THE HAGUE—President Serzh Sarkisian on Monday said he has directed Armenia’s United Nations missions in New York and Geneva to address the importance of “ensuring the security of the Armenians in Kessab and their safe return to their permanent places of residence at the structures dealing with human rights and ethnic minorities,” reported the presidential office.
Sarkisian, who is in the Hague to attend the world Nuclear Security Summit, spoke tor reporters at the World Forum Convention Center, saying that the weekend’s attack of the Armenian-populated city of Kessab by gunmen who infiltrated through the Turkish border, posed serious challenges.
“[The] deportation of Kessab Armenians today is a serious challenge to ethnic minority rights’ protection mechanisms of the 21st century,” said Sarkisian. “I have already instructed the diplomatic missions at the UN Headquarters in New-York and Geneva to raise the issue of ensuring the security of the Armenians in Kessab and their safe return to their permanent places of residence at the structures dealing with human rights and ethnic minorities.”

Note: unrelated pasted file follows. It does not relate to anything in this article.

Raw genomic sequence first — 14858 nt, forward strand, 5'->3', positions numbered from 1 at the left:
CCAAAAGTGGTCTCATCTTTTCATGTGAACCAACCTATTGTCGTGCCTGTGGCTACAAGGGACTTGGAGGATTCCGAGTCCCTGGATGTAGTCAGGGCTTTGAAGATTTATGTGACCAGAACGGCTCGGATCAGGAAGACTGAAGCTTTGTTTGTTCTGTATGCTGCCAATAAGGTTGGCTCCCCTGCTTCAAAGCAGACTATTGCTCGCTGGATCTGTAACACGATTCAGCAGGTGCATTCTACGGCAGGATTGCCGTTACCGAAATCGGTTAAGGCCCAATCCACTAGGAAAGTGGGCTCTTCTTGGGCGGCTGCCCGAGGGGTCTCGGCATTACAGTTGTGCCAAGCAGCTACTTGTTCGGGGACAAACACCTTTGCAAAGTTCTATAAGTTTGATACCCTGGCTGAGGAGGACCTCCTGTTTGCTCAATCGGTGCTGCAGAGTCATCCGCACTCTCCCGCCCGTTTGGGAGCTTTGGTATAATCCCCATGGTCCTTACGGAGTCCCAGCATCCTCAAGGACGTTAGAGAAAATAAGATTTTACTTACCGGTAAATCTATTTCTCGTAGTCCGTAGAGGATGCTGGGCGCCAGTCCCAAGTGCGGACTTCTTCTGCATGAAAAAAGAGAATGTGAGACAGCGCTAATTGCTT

Telling reporters about Kessab’s bloody history beginning with Turkish armed detachment attacks of Armenians in 1909 and the impact of the 1915 Genocide on the residents of the area, Sarkisian drew attention to the historical parallels to the present-day crisis.
I think that everyone should realize that these parallels should be a sobering reminder to all involved,” said Sarkisian.
Sarkisian thanked the Syrian authorities for the steps being taken to protect the Armenians in Kessab and added the Armenia’s Embassy in Damascus is working on measures to support the Armenian population of Kessab.
Sarkisian also announced that he met with His Holiness Aram I, Catholicos of the Great House of Cilicia to discuss the Kessab situation.
Beginning on Friday, the Armenian-populated Kessab region of Syria has been under siege after Al-Qaeda affiliated foreign fighters penetrated the Turkish border with Kessab and began a large-scale attack, forcing the population to flee to nearby Latakia. Earlier press reports indicated that the town has been all but emptied.